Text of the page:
Loss of independence
After making the Chief Information Commissioner the subordinate to the Prime Minister’s Office and Department of Personnel and Training (DoPT), the Centre destroyed the independence of the individual Commissioners also by making them subordinate to the Chief Information Commissioners, which was not envisaged by the original Right to Information Act, 2005.
The Chief was first among equals earlier under the original scheme of RTI Act but now he is the super boss. It was a clever way to weaken the Commission and the Commissioners. The Rules 2019 reduced the salary of the Information Commission from Rs 2.50 lakh to Rs 2.25 lakh, to make it clear that Chief will be of Secretary-rank while the Commissioners would serve below him at Joint Secretary-level. Other rules elaborated how they were equated with the bureaucrats drawing that amount of salary in civil services. The equality inter-se the Commissioners, which facilitated some independent bold decisions by a few Commissioners will be impossible from now.
The Rule 4 empowers the Centre to appoint bureaucrats who are still in service for three years and from the date of their appointment they are considered to have been retired. This revealed the intention of Centre to appoint former civil servants only to this office, despite the provisions of the RTI Act mandating to pick up Commissioners from different fields. These Rules totally ignore and sideline the mandate of Section 12(5) that mandates the governments to select the Commissioners from different fields of social activity. There is no provision stipulated for the Commissioners selected from non-bureaucrat fields like journalism or academician like this author. There is no mention about their possible pension, which is far low than the bureaucrat turned Commissioners, which is in violation of the policy of one rank one pension.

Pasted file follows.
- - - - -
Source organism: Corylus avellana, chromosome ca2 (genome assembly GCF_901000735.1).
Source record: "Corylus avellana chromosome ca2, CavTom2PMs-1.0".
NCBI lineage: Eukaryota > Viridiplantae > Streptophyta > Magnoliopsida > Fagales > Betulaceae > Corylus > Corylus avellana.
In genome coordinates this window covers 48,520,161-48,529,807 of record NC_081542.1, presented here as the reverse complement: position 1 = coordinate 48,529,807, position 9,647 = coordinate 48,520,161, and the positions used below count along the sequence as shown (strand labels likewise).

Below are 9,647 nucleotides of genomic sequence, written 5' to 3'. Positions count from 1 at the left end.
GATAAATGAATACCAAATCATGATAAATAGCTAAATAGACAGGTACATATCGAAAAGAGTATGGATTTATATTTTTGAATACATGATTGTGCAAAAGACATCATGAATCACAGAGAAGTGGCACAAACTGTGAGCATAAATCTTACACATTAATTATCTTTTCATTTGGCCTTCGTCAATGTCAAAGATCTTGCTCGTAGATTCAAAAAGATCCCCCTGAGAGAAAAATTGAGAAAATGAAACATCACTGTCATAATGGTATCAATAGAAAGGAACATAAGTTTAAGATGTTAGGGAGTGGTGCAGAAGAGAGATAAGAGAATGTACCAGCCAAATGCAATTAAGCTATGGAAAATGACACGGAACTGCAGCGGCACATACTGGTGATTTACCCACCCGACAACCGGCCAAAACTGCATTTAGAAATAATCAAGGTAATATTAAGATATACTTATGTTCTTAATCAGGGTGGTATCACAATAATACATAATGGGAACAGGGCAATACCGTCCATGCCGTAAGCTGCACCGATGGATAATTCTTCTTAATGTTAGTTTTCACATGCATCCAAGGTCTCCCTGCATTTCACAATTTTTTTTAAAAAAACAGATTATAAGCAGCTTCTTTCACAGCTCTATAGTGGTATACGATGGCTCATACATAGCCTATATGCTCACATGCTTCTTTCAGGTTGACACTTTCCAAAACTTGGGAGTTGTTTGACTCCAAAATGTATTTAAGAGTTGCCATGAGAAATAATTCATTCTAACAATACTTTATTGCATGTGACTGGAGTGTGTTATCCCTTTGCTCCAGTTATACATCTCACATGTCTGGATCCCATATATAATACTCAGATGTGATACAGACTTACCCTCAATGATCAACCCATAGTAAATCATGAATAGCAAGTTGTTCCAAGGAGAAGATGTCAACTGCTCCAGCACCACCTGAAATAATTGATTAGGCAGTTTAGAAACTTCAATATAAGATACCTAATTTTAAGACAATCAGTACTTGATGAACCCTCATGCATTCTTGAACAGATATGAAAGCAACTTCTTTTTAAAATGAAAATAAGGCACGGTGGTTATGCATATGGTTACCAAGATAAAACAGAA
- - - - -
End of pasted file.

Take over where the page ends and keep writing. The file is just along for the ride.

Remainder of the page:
Now, the Centre will get all powers to twist the hands of Chief Information Commissioners, Information Commissioners at Centre and all the 28 State Information Commissioners, ending the federal scheme of distribution of powers under original RTI Act 2005. With Rule 13, it also paved the way for bureaucratisation of the state Commissioners officially and reduced the possibility of the non-bureaucrats getting into this office. The rules made under the amendment, it kills the spirit of the original RTI Act, which is against the norm that the Rules cannot overtake and violate the original Act, under which they were made.
The selections of eminent persons for the Commissions all over India shows that the Governments at the centre and states preferred to fill 90% of slots by the bureaucrats ignoring the eminent persons from fields envisaged in Section 12(5) such as law, science and technology, social service, management, journalism, mass media or administration and governance. The objective of the law makers to make the Commissions a body representing all walks of life was totally ignored. The loyalist bureaucrats who never had proven credentials of providing access to information or committed to transparency were preferred to the eminent persons from these walks of life who strived for good governance. There are a great number of officers who have increased transparency and improved the quality of honest administration, who rarely were picked up.
Will the states and civil society wake up at least now to oppose this anti-federal amendment and the rules under RTI?
(M Sridhar Acharyulu, former Central Information Commissioner and Dean, School of Law, Bennett University)
(The Federal seeks to present views and opinions from all sides of the spectrum. The information, ideas or opinions in the articles are of the author and do not necessarily reflect the views of The Federal)